Alternative Behaviors – What They Are And Why We Use Them

What is an alternative behavior?

You know when something really aggravates you and you can feel yourself becoming emotionally heightened? And you know how you have a few behaviors you’re likely to perform when feeling aggravated (for example, shouting, clenching your teeth, slamming a door etc..)? Well, wouldn’t it be nice if you had an alternative behavior to perform that served the same function of making you feel better without being so… unseemly? Think about taking 5 deep breaths, confiding your frustrations in a friend or partner, or maybe going for a short walk to calm down. You can’t relax your jaw to take deep breaths and clench it at the same time, nor can you slam a door or shout if you are taking a stroll in the neighborhood. These alternative behaviors still provide an outlet for your emotions without all of the fallout


When we are working with dogs, particularly those who struggle with reactive behaviors, we try to teach them an alternative behavior. Some use ‘find it’ (tossing treats in the grass for the dog to search for), others use prolonged eye contact, while others may use known cues such as tricks to work on while your dog is in a situation that may provoke a reaction. All of these are alternative behaviors – your dog can’t be staring/lunging/barking at a trigger while also snuffling in the grass, staring at you or doing tricks. The lines get blurry between management and modification here, but that is okay – we are all doing what we have to do to get by. 


What alternative behavior do I ask of a dog I am working with? 

The alternative behavior I like to use is a ‘check-in’’. I ask the dog, ‘Can you observe that dog in the distance, then turn and check in with me?’. The answer is in their behavior. If they cannot perform the alternative behavior of engaging with me momentarily, they are likely over threshold and cannot make good decisions. We may need to change variables –  maybe we need to increase the amount of space between us and the trigger, change the value of reinforcers being used to help the dog be more successful etc.. Regardless, it is really hard for a dog to  be barking/lunging/staring at a trigger if they are ‘checked in’ with me. 


I love these two videos and frequently send them to my clients or provide them in their training plans. If you want to see what it means to engage with a trigger, then disengage (aka checking in with their handler), check out these two videos: 

K9 of Mine


Why are alternative behaviors so important?

I had this thought while on my walk with Deacon this morning (Deacon is a male Great Pry/Chow mix who struggles with lunging/barking at cars and other dogs while on walks, in his yard and inside the house) – why are alternative behaviors so important? Well, for a dog like Deacon, whose genetics are telling him that he has a potential flock to protect, loud moving triggers can feel like threats to him. How does he mitigate these threats? By shouting at them – and guess what? It works! The cars drive away, the dogs keep on walking, and Deacon gets to pat himself on the back knowing he did his job well.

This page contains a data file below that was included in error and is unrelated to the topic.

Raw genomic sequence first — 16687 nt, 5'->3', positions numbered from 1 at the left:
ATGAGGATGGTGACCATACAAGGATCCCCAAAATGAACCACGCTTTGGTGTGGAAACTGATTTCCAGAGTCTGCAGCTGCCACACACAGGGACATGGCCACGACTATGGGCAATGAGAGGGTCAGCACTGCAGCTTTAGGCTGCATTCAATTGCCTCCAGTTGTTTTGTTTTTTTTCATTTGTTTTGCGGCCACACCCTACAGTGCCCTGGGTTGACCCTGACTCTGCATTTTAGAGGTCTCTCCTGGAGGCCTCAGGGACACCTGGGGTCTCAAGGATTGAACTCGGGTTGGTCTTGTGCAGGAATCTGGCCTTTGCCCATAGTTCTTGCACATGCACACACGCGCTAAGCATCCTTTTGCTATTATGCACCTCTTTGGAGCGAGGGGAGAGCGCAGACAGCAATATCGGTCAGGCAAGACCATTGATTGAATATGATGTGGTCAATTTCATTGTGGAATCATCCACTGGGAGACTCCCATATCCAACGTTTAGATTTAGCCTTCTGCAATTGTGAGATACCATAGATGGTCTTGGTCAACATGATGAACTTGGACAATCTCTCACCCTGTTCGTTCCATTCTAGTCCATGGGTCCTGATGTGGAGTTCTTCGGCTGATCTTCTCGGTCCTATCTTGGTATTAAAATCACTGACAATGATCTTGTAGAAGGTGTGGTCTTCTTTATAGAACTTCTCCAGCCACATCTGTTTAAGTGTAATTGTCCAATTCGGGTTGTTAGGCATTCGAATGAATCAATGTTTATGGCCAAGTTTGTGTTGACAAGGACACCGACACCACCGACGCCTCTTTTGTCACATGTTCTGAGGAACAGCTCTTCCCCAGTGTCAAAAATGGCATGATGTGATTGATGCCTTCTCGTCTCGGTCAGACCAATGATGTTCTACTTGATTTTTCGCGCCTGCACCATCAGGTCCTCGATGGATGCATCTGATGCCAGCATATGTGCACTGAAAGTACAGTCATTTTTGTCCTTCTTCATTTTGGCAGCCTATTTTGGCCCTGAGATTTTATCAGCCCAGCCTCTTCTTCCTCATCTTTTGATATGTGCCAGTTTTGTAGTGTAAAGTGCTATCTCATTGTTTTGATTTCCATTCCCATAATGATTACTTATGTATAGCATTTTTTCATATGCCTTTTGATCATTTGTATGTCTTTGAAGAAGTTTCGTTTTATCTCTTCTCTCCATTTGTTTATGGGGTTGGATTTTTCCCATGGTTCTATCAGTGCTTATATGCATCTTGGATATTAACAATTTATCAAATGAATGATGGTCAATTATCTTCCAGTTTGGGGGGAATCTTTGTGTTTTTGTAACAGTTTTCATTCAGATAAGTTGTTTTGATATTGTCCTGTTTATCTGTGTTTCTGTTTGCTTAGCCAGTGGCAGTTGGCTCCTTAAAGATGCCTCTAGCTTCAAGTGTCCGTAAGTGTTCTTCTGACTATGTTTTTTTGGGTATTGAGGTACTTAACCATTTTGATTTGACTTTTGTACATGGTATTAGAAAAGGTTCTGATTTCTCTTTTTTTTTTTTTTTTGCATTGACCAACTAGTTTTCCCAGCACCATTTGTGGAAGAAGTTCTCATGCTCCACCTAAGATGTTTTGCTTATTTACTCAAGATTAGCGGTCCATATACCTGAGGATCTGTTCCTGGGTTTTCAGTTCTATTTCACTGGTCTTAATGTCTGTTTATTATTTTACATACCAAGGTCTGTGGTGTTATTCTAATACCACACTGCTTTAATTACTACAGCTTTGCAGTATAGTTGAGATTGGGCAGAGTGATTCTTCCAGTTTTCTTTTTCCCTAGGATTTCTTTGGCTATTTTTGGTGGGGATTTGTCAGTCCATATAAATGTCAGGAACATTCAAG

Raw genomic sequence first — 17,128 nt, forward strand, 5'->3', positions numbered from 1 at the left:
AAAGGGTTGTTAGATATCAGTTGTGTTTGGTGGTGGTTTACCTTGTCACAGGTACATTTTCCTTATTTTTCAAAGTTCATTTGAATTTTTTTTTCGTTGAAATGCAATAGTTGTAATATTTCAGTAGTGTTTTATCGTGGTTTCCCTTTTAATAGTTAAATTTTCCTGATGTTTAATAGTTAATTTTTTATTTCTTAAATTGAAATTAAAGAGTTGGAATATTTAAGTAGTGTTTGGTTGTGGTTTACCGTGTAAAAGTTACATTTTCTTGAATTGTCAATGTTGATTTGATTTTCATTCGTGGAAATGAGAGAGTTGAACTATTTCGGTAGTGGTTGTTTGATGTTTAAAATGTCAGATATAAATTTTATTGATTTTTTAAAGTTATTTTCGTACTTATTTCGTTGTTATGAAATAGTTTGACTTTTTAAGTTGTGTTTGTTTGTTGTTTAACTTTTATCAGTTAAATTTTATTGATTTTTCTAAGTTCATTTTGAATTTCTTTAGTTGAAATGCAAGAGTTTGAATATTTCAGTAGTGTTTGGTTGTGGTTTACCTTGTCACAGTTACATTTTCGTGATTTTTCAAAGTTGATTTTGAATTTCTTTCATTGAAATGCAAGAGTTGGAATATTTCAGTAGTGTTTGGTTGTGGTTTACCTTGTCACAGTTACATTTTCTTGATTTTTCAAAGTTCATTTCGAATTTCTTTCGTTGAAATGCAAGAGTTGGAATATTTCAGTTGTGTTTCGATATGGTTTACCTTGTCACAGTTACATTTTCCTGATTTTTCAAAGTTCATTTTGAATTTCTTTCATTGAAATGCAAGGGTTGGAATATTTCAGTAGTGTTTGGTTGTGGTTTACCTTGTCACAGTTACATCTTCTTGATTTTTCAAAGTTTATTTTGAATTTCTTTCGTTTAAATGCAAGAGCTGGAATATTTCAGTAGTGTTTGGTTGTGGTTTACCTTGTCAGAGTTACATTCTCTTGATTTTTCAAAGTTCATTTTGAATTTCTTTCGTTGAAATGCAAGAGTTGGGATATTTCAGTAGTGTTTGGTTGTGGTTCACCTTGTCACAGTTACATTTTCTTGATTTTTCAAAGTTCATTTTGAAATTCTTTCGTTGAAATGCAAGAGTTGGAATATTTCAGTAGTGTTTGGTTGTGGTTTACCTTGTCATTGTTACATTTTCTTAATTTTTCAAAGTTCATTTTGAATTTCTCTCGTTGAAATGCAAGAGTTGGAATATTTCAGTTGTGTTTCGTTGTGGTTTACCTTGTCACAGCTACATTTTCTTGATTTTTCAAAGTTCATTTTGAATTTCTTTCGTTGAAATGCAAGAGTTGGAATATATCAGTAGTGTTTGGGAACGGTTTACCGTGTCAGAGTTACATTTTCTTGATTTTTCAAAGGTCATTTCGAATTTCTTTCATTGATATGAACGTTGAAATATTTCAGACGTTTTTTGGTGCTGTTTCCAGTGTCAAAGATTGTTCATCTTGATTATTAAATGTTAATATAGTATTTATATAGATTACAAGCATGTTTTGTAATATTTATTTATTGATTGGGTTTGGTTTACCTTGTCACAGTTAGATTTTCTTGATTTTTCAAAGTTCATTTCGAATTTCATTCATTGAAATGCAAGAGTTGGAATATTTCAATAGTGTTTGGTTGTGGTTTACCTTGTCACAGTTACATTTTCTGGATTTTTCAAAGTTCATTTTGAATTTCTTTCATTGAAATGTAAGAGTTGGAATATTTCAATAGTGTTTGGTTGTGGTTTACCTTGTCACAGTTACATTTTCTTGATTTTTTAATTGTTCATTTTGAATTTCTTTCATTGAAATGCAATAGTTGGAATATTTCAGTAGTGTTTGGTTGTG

But what if there was an alternative behavior that still made Deacon feel like he was accomplishing his goal but didn’t feel so crummy at the same time? Something like looking at his handler, getting a reward and walking on? The cars still drive away, the dogs still keep walking down the road, and guess what – there is no longer a need to get so worked up!

This is why I love engage/disengage as an alternative behavior. 1. It changes how the dog feels about their triggers (incoming cars now mean a yummy snack if the dog turns around to look at me). 2. Their nervous systems get a break knowing they don’t have to go over the top to get that threat to go away and 3. Our walks start to feel not only like team work but like a conversation (“Hey, do you see that car incoming? I am worried about it.” “Yes, I see the car, thank you for letting me know. It will pass.”)  


The tricky part.

The tricky part is working with a dog until they are choosing to disengage from a trigger instead of having a reaction. We have to let the reinforcement history break down that the dog has built up for themselves, meaning that there is no longer a self-reward for barking/lunging. We do this by working with the dog under threshold at all times, never setting them up for a reaction if we can help it. We then introduce the alternative behavior of engaging with their handler and build a reinforcement history for this behavior instead. We then reintroduce triggers at closer distances, still operating under threshold, showing the dog that if they simply let go of their trigger, something really good happens – and, even better, nothing bad happens! It’s quite a process, and one I recommend you consult the help of a professional for. 


In the meantime, try adding alternative behaviors into your own routine and watch your own reactions become less… reactive! 🙂